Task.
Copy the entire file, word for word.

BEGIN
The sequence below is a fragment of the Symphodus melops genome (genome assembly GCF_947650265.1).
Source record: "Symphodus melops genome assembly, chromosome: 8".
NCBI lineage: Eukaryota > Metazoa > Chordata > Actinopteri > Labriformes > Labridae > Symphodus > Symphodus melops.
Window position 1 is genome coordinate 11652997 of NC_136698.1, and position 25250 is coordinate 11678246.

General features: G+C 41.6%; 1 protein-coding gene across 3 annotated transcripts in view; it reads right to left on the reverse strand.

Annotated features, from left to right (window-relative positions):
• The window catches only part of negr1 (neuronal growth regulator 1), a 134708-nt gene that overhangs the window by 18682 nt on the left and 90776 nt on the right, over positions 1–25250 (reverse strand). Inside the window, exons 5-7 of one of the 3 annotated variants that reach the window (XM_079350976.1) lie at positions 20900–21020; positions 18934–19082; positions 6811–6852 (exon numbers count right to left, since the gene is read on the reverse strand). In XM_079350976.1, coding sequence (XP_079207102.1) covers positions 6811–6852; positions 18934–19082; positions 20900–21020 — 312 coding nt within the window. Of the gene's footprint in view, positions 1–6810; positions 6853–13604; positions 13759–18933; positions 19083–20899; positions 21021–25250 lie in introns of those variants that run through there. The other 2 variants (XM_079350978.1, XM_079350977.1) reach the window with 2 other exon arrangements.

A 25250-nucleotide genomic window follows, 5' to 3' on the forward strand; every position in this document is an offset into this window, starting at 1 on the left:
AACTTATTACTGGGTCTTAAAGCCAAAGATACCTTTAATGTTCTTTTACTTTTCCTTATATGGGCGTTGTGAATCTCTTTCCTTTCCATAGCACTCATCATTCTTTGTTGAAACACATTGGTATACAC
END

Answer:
The sequence below is a fragment of the Symphodus melops genome (genome assembly GCF_947650265.1).
Source record: "Symphodus melops genome assembly, chromosome: 8".
NCBI lineage: Eukaryota > Metazoa > Chordata > Actinopteri > Labriformes > Labridae > Symphodus > Symphodus melops.
Window position 1 is genome coordinate 11652997 of NC_136698.1, and position 25250 is coordinate 11678246.

General features: G+C 41.6%; 1 protein-coding gene across 3 annotated transcripts in view; it reads right to left on the reverse strand.

Annotated features, from left to right (window-relative positions):
• The window catches only part of negr1 (neuronal growth regulator 1), a 134708-nt gene that overhangs the window by 18682 nt on the left and 90776 nt on the right, over positions 1–25250 (reverse strand). Inside the window, exons 5-7 of one of the 3 annotated variants that reach the window (XM_079350976.1) lie at positions 20900–21020; positions 18934–19082; positions 6811–6852 (exon numbers count right to left, since the gene is read on the reverse strand). In XM_079350976.1, coding sequence (XP_079207102.1) covers positions 6811–6852; positions 18934–19082; positions 20900–21020 — 312 coding nt within the window. Of the gene's footprint in view, positions 1–6810; positions 6853–13604; positions 13759–18933; positions 19083–20899; positions 21021–25250 lie in introns of those variants that run through there. The other 2 variants (XM_079350978.1, XM_079350977.1) reach the window with 2 other exon arrangements.

A 25250-nucleotide genomic window follows, 5' to 3' on the forward strand; every position in this document is an offset into this window, starting at 1 on the left:
AACTTATTACTGGGTCTTAAAGCCAAAGATACCTTTAATGTTCTTTTACTTTTCCTTATATGGGCGTTGTGAATCTCTTTCCTTTCCATAGCACTCATCATTCTTTGTTGAAACACATTGGTATACAC